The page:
Has it ever been your dream to stream on Facebook, while simultaneously playing Post Malone’s copyrighted tunes, and earning money from it? Of course not! Now you can – according to Meta’s new rules which were announced yesterday.
Creators, as part of a feature called Music Revenue Sharing, can monetise videos and live streams that include music from popular creators like Post Malone and… Tove Lo? You can find the rest of the “major artists” on Meta’s Licensed Music Library.
The change isn’t a bad one. It’s just… on Facebook. If YouTube launched something similar to Music Revenue Sharing, it would be endlessly praised. Except YouTube hasn’t, unfortunately. Facebook has, and it’s hard to know who this is for. Much of Facebook’s demographic isn’t the sort who usually listens to Post Malone, Tove Lo, Grupo La Cumbia, Leah Kate, and Bicep. And these are the artists Meta chose to lead with. But perhaps an older generation will discover a passion for this music. Stranger things have happened.
Creators that use licensed music will earn 20% of the revenue generated from views of the video or stream. The other 80% is split between Meta and the artists concerned. For the artists, it’s essentially free money. Kinda.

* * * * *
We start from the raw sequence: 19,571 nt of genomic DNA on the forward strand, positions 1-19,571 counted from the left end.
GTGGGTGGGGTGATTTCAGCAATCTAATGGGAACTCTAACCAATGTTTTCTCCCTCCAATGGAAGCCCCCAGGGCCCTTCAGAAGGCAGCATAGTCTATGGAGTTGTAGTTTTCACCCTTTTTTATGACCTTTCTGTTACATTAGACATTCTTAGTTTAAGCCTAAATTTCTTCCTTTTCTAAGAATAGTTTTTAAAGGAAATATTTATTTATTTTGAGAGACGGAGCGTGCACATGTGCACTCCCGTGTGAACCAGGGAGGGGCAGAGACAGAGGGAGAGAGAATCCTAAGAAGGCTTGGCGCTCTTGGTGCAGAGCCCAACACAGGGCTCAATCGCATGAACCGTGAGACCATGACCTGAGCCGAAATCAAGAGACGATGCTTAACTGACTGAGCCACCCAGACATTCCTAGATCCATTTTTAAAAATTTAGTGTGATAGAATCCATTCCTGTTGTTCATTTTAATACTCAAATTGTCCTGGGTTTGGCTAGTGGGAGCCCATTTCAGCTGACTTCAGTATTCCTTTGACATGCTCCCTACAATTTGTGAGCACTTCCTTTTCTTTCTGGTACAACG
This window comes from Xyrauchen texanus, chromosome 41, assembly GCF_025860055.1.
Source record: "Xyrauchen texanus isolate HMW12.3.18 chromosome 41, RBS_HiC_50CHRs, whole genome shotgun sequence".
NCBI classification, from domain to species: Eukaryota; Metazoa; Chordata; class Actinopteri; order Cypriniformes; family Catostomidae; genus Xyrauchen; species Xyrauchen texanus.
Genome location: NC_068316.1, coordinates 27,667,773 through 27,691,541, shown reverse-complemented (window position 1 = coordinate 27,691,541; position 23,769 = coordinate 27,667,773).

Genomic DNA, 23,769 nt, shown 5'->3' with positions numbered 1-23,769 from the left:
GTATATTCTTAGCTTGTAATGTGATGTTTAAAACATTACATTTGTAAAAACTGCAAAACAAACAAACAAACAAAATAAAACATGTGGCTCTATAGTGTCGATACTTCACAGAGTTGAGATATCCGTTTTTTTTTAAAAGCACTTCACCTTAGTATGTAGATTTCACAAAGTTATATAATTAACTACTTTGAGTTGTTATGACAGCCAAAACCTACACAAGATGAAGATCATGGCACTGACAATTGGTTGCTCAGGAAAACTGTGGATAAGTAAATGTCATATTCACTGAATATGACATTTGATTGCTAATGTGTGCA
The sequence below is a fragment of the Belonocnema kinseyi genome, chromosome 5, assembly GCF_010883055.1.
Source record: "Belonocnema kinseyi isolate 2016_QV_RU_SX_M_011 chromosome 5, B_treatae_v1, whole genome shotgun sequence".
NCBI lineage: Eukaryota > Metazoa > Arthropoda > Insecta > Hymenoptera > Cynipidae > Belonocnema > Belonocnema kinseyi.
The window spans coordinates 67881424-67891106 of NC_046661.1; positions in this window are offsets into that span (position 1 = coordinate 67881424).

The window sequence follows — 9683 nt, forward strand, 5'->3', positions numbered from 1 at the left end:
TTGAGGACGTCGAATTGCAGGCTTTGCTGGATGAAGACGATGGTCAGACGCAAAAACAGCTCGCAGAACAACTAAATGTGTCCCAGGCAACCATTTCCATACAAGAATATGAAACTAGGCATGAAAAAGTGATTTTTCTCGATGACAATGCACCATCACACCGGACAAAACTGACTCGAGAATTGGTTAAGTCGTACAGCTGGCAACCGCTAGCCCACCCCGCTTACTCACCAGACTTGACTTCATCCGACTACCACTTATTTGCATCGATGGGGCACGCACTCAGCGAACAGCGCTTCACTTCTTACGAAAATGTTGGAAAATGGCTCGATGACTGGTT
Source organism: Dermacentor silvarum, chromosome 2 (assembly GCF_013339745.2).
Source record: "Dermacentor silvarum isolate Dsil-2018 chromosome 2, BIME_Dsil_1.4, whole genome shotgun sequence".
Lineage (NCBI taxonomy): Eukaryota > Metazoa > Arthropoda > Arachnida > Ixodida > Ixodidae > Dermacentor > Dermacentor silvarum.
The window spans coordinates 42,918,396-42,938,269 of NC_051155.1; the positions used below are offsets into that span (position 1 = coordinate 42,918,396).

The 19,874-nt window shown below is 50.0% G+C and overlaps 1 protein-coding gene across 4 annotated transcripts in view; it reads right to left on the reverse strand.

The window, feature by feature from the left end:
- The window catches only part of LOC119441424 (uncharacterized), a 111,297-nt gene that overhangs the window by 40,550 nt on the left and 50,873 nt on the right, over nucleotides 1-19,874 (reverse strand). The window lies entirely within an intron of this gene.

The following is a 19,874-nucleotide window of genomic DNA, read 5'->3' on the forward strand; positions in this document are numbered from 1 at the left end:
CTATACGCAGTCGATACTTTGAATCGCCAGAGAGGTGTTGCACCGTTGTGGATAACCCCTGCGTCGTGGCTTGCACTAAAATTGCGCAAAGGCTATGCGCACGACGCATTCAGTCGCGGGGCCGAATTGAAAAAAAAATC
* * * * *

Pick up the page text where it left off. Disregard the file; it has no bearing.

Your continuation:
There are a few non-extraneous rules to adhere to if you want your 20%. Videos cannot be under a minute long – and the music must not be the focal point of said video. Just follow those rules and you can earn your 20% cut. If you don’t however, there’s a chance Zuckerberg could show up at your door. The chances are low, but never 0%.
The Licensed Music Library comes soon after Meta failed to renew its licensing deal with Kobalt – a major music publisher. Because of the deal expiring, Instagram and Facebook are set to lose over 700,000 licensed songs. Meta has also been in some hot water recently with Epidemic Sound – a company that licenses background music and sound effects. The company claims Meta was using its licensed music without a license across Facebook. Epidemic Sound sued Meta, with the suit still waiting to be settled.
Perhaps the Licensed Music Library was launched to get back in the music industry’s good books. Meta, by offering up a new revenue stream, is looking to make users happier while avoiding getting into any more trouble.
The ‘feature’ first hits the US. Other countries with music on Facebook will get the feature over the coming months. No exact date was mentioned, so keep your eyes open if you’re not a Yank. Like Zuckerberg on your doorstep, it’ll turn up. Eventually.
Source: The Verge